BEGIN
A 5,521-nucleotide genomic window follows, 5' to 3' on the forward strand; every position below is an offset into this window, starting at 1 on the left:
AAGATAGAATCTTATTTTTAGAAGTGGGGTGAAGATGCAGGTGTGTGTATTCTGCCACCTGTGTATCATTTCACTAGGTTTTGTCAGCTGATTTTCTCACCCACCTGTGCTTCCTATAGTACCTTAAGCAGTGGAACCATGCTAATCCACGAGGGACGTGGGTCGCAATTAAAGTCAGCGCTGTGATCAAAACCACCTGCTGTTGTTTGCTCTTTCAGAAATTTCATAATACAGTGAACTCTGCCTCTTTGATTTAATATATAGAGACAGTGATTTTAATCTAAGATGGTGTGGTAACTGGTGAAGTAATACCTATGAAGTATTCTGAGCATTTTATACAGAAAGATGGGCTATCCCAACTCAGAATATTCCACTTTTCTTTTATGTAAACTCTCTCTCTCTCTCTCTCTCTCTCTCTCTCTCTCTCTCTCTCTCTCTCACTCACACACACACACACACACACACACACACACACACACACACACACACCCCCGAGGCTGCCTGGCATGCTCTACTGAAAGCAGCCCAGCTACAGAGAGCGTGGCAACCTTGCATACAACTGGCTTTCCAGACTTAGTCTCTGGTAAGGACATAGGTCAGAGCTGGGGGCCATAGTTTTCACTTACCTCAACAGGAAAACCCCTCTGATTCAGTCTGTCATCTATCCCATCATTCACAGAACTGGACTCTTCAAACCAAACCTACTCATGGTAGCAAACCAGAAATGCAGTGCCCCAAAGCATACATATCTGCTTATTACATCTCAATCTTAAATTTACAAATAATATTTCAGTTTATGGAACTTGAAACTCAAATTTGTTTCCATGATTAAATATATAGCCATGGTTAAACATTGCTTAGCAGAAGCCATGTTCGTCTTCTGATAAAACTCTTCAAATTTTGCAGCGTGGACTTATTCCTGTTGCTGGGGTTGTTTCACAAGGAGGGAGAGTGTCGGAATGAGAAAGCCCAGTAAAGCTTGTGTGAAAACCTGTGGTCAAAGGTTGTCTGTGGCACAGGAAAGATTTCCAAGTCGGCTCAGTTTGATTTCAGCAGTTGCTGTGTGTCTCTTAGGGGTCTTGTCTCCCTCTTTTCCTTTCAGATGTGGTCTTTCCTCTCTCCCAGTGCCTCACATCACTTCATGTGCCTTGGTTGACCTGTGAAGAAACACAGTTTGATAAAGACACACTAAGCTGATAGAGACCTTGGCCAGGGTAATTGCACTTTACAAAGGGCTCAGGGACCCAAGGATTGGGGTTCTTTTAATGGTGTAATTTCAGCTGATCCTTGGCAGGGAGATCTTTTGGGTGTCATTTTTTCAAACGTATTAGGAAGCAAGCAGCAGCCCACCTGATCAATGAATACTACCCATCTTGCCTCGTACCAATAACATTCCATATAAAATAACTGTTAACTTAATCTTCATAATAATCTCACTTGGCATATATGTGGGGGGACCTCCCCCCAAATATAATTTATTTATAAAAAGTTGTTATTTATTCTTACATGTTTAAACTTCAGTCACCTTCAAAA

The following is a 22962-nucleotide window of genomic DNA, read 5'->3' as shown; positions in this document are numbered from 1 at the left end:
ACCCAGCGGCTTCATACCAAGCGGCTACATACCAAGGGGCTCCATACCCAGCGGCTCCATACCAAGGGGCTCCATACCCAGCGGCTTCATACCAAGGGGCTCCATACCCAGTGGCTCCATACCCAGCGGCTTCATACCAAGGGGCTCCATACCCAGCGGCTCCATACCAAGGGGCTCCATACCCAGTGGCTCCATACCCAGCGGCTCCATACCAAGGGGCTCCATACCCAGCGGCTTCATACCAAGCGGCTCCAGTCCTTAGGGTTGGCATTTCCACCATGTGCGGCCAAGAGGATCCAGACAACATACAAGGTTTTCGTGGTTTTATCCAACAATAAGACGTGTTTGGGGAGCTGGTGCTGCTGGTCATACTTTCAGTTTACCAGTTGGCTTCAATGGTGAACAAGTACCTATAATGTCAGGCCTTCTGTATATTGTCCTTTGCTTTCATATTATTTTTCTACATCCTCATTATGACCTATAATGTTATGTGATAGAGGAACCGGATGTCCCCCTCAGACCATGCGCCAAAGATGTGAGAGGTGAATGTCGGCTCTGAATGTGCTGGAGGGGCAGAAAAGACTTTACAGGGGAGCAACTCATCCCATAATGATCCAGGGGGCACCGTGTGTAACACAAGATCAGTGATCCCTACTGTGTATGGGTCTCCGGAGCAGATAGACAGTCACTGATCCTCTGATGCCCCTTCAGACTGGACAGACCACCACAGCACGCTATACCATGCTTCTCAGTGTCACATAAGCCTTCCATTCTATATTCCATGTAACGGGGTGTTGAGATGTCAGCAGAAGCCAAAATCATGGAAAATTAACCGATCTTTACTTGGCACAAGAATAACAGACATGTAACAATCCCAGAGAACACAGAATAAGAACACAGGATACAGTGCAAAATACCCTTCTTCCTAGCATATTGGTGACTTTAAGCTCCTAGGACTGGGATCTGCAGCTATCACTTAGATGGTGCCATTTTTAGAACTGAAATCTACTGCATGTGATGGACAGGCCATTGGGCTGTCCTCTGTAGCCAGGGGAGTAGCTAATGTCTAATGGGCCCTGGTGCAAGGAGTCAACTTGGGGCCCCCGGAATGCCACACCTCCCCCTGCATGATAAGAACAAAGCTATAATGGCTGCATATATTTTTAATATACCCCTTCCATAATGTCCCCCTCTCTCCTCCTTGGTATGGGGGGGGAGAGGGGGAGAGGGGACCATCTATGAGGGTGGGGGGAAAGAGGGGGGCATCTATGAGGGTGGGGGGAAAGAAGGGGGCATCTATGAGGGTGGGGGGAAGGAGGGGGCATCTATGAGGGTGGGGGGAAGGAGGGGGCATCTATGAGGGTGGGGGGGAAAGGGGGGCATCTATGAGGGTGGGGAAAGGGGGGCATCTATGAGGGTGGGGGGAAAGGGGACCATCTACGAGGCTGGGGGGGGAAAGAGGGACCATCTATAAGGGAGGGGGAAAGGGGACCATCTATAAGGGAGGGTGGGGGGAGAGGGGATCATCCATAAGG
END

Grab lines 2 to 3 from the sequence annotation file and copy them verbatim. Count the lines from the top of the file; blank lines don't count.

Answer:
AAGATAGAATCTTATTTTTAGAAGTGGGGTGAAGATGCAGGTGTGTGTATTCTGCCACCTGTGTATCATTTCACTAGGTTTTGTCAGCTGATTTTCTCACCCACCTGTGCTTCCTATAGTACCTTAAGCAGTGGAACCATGCTAATCCACGAGGGACGTGGGTCGCAATTAAAGTCAGCGCTGTGATCAAAACCACCTGCTGTTGTTTGCTCTTTCAGAAATTTCATAATACAGTGAACTCTGCCTCTTTGATTTAATATATAGAGACAGTGATTTTAATCTAAGATGGTGTGGTAACTGGTGAAGTAATACCTATGAAGTATTCTGAGCATTTTATACAGAAAGATGGGCTATCCCAACTCAGAATATTCCACTTTTCTTTTATGTAAACTCTCTCTCTCTCTCTCTCTCTCTCTCTCTCTCTCTCTCTCTCTCTCTCACTCACACACACACACACACACACACACACACACACACACACACACACACCCCCGAGGCTGCCTGGCATGCTCTACTGAAAGCAGCCCAGCTACAGAGAGCGTGGCAACCTTGCATACAACTGGCTTTCCAGACTTAGTCTCTGGTAAGGACATAGGTCAGAGCTGGGGGCCATAGTTTTCACTTACCTCAACAGGAAAACCCCTCTGATTCAGTCTGTCATCTATCCCATCATTCACAGAACTGGACTCTTCAAACCAAACCTACTCATGGTAGCAAACCAGAAATGCAGTGCCCCAAAGCATACATATCTGCTTATTACATCTCAATCTTAAATTTACAAATAATATTTCAGTTTATGGAACTTGAAACTCAAATTTGTTTCCATGATTAAATATATAGCCATGGTTAAACATTGCTTAGCAGAAGCCATGTTCGTCTTCTGATAAAACTCTTCAAATTTTGCAGCGTGGACTTATTCCTGTTGCTGGGGTTGTTTCACAAGGAGGGAGAGTGTCGGAATGAGAAAGCCCAGTAAAGCTTGTGTGAAAACCTGTGGTCAAAGGTTGTCTGTGGCACAGGAAAGATTTCCAAGTCGGCTCAGTTTGATTTCAGCAGTTGCTGTGTGTCTCTTAGGGGTCTTGTCTCCCTCTTTTCCTTTCAGATGTGGTCTTTCCTCTCTCCCAGTGCCTCACATCACTTCATGTGCCTTGGTTGACCTGTGAAGAAACACAGTTTGATAAAGACACACTAAGCTGATAGAGACCTTGGCCAGGGTAATTGCACTTTACAAAGGGCTCAGGGACCCAAGGATTGGGGTTCTTTTAATGGTGTAATTTCAGCTGATCCTTGGCAGGGAGATCTTTTGGGTGTCATTTTTTCAAACGTATTAGGAAGCAAGCAGCAGCCCACCTGATCAATGAATACTACCCATCTTGCCTCGTACCAATAACATTCCATATAAAATAACTGTTAACTTAATCTTCATAATAATCTCACTTGGCATATATGTGGGGGGACCTCCCCCCAAATATAATTTATTTATAAAAAGTTGTTATTTATTCTTACATGTTTAAACTTCAGTCACCTTCAAAA

The following is a 22962-nucleotide window of genomic DNA, read 5'->3' as shown; positions in this document are numbered from 1 at the left end: